Twitter  Instagram  Facebook  Facebook-friend 2
Subscribe to MAP News



Want to learn more about mangroves?mangrove-action-project-presentation-1-1024.jpg?cb=1424228039
Our short presentation will give you a better understanding of the issues we are working to solve. WATCH PRESENTATION

What is CBEMR? Easy to follow fact sheet – CLICK HERE

What is EPIC? - The Ecosystems Protecting Infrastructure and Communities (EPIC) project:  the role of ecosystems as protective barriers against climate induced hazards

A pictorial field guide for easy identification of various mangrove species and learning about the mangroves ecosystem. CLICK HERE
View MAP’s uploaded Videos at MAPmangrover’sChannel
Question Your Shrimp Consumer/Markets Campaign! 

Mangrove Restoration in Asia – Watch Short Video

The Value of Mangrove Forests View Video

CBEMR Experience Exchange MAP 2017 English Subtitles

Mangroves: Guidebook to Malaysia – Click Here

Mangrove rehabilitation in Asia – Local Action and cross-border Transfer of Knowledge for the Conservation of Climate, Forests and Biodiversity VIEW VIDEOS HERE
CLICK HERE to watch short introductory video. Together we can work "at the roots of the sea".
Our short documentary, Reducing the Risk of Disaster through Nature-Based Solutions : Mangroves
EPIC-Film 2

Exclusive Interview with Alfredo Quarto, Co-Founder and Executive Director of Mangrove Action Project - See more

Marvellous Mangroves Curriculum

The Marvellous Mangroves Education Forum is an online hub for those utilizing the Marvellous Mangroves (MM) Curriculum. It gives students, teachers and anyone interested in mangroves, the opportunity to learn and share ideas themed around the curriculum, to connect and communicate with others around the globe whilst exploring mangroves from your computer or on the go. VISIT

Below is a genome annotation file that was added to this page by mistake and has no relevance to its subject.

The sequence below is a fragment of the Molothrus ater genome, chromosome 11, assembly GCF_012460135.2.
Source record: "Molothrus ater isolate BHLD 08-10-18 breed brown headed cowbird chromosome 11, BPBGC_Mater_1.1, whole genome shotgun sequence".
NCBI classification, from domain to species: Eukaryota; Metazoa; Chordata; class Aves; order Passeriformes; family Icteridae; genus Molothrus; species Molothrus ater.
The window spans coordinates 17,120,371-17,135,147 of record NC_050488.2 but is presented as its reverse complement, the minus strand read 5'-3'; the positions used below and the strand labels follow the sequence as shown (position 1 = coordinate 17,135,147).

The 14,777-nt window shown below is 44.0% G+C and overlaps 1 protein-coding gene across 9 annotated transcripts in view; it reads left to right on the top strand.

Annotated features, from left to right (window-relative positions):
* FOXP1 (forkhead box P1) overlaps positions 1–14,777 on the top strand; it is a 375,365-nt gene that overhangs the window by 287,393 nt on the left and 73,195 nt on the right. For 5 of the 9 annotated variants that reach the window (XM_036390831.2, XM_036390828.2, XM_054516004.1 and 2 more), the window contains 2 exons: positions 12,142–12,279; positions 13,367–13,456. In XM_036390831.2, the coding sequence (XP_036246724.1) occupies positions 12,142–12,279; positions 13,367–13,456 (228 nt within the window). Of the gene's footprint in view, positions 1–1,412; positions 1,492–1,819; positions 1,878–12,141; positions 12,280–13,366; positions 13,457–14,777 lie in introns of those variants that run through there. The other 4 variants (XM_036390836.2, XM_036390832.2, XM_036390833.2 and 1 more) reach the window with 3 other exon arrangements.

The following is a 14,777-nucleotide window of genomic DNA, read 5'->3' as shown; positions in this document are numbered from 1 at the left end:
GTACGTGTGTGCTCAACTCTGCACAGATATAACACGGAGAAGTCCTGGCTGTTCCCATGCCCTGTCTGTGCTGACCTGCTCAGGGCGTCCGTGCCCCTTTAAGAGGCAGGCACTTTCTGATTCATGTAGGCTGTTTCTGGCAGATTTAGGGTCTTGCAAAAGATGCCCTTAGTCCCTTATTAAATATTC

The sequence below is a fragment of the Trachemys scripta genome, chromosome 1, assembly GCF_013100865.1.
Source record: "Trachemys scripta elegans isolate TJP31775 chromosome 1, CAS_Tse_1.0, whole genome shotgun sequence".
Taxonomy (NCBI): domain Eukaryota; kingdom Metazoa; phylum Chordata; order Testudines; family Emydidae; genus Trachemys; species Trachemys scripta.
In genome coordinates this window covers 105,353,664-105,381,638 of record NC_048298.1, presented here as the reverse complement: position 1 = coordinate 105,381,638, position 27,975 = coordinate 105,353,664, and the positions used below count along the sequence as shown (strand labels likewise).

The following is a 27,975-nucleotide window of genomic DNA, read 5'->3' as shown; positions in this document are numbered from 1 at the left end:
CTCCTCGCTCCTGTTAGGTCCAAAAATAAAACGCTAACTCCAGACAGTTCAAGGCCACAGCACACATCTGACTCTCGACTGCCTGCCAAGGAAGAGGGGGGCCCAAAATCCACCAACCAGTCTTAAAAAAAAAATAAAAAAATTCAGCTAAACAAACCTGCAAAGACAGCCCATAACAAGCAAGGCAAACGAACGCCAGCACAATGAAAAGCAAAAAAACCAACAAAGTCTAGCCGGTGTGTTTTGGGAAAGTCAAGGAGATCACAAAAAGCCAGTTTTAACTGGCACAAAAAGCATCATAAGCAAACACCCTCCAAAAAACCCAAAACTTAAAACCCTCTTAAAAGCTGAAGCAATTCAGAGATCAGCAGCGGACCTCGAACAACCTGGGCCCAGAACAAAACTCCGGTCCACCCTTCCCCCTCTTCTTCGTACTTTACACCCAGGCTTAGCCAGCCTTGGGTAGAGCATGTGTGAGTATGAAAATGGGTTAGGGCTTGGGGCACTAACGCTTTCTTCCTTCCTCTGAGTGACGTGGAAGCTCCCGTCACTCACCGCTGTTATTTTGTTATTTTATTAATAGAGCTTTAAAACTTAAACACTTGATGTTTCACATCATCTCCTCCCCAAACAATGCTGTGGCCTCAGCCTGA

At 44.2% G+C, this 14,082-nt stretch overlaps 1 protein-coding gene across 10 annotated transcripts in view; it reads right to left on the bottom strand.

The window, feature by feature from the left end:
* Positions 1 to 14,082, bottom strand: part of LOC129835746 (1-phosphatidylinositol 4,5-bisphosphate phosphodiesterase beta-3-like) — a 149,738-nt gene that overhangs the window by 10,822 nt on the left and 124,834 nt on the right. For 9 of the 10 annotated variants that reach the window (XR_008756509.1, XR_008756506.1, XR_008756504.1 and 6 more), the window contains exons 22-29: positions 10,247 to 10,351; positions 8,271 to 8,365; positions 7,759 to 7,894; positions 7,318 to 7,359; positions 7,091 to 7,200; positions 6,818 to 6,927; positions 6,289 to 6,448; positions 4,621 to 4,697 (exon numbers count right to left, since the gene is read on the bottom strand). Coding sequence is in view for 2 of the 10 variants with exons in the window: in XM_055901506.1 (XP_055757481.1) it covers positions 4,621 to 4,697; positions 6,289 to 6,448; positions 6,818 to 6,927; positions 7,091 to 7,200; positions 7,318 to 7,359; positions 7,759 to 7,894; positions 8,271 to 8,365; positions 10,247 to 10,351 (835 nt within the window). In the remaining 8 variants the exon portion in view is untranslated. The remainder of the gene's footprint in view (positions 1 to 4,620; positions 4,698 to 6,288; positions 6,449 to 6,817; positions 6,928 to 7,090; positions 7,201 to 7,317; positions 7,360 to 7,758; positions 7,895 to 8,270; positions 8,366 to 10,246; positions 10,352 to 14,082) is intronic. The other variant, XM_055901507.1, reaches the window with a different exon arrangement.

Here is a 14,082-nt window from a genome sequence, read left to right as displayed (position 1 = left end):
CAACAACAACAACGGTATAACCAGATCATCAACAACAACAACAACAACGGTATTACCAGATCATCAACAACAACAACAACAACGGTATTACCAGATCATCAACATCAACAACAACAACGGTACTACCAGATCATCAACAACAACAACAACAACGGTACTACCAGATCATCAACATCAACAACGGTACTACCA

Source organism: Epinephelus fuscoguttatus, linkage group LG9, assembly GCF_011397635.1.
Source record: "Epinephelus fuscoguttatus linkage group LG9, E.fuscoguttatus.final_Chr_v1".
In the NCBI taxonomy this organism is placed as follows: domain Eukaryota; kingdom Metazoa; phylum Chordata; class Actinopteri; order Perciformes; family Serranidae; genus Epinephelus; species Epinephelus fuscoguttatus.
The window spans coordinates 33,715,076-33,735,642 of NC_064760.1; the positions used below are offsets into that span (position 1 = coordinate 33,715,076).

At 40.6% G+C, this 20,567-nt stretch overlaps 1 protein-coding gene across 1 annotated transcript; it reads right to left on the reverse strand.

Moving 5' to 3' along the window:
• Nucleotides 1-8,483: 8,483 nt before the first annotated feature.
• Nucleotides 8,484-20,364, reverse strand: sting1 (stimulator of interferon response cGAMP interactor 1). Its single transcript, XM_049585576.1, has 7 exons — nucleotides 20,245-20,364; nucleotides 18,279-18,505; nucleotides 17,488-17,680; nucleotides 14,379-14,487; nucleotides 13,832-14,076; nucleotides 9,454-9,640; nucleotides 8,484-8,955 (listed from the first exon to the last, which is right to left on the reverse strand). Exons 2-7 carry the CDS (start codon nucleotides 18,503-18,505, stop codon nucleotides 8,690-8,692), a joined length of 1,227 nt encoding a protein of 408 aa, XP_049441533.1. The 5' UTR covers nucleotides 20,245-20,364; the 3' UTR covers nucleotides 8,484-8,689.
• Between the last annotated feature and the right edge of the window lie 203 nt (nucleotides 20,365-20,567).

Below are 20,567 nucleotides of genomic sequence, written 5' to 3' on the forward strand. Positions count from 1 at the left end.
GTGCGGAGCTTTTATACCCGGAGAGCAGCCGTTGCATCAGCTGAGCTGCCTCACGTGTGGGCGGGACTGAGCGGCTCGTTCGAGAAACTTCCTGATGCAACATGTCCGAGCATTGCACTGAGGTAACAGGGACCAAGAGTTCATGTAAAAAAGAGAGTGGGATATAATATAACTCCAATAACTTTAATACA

The award-winning Marvellous Mangroves (MM) curriculum educates children on the importance of mangroves and their ecological functions, teaching them about modern challenges and mechanisms for sustainability. VIEW VIDEO

MAP Education Director Martin Keeley’s most recent book is Marvellous Mangroves: Myths and Legends, a compilation of stories from “Mangrove Peoples”—those who live on shorelines where mangroves thrive—from around the world. READ MORE

Marvellous Mangroves Curriculum in Bangladesh - WATCH VIDEO
En Portuges

Marvellous Mangroves – A Curriculum-Based Teachers Guide.

Education in the Mangroves - China

Check out our presentation for more details on Marvellous Mangroves

Read this 10 page history of the development of MAP’s educational curriculum VIEW DOCUMENT

Article in Canada's Green Teacher Magazine - Read More

FREE MAP Mangrove e-cards CLICK HERE
MAP’s e-Cards offer you a unique way to spread the word about MAP’s good works, while sharing beautiful photographs of the mangroves

Donate to MAP via Paypal
Giving could never be easier
It’s the action, not the fruit of the action, that's important. You have to do the right thing. It may not be in your power, may not be in your time, that there'll be any fruit. But that doesn't mean you stop doing the right thing. You may never know what results come from your action. But if you do nothing, there will be no result. —Mahatma Gandhi

Green Planet Fundraising Assists MAP – LEARN MORE

 Volunteer Opportunities with Mangrove Action Project CLICK HERE

"Question Your Shrimp" Campaign

Question Your Shrimp- Don't Buy or Sell Imported Tropical Shrimp! Sign the Petition

Learn more about the affects of the shrimp industry on mangroves by visiting our blog
Editor’s Note: Mangrove Action Project’s Executive Director, Alfredo Quarto was interviewed about shrimp by Green Acre Radio’s Martha Baskin

Information sheds clear light on shrimp-mangrove connection
Question Your Shrimp

Sign the Consumer's Pledge to avoid imported shrimp

Join MAP on Facebook

Not yet a MAP News subscriber?
Click here to subscribe.

Note to Our Readers:
We strive to keep active links in our newsletter. However, due to circumstances beyond our control, occasionally links to stories may become broken. If you find a link to a story is not functioning, please cut and paste the headline into your browser search bar. In most cases you should be able to locate the original story.

Help Mangrove Action Project through your recycled E-Waste.  List of Accepted E-waste Items:
Injet Cartidges, Cell Phones, Pagers, GPS, Radar Detectors, Mobile Hot Spots, Calculators, eBook Readers, iPods/MP3 players, Digital/Video Cameras/Camcorders, PDAs, iPads/Tablets/Laptops, Video Game Consoles, Handheld Video Games
Visit the Mangrove Action Project recycle website Click on the recycle button then click on the Download Shipping Label, and follow the instructions.


Mangrove Action Project
Click here to view past newsletters

No comments:

Post a Comment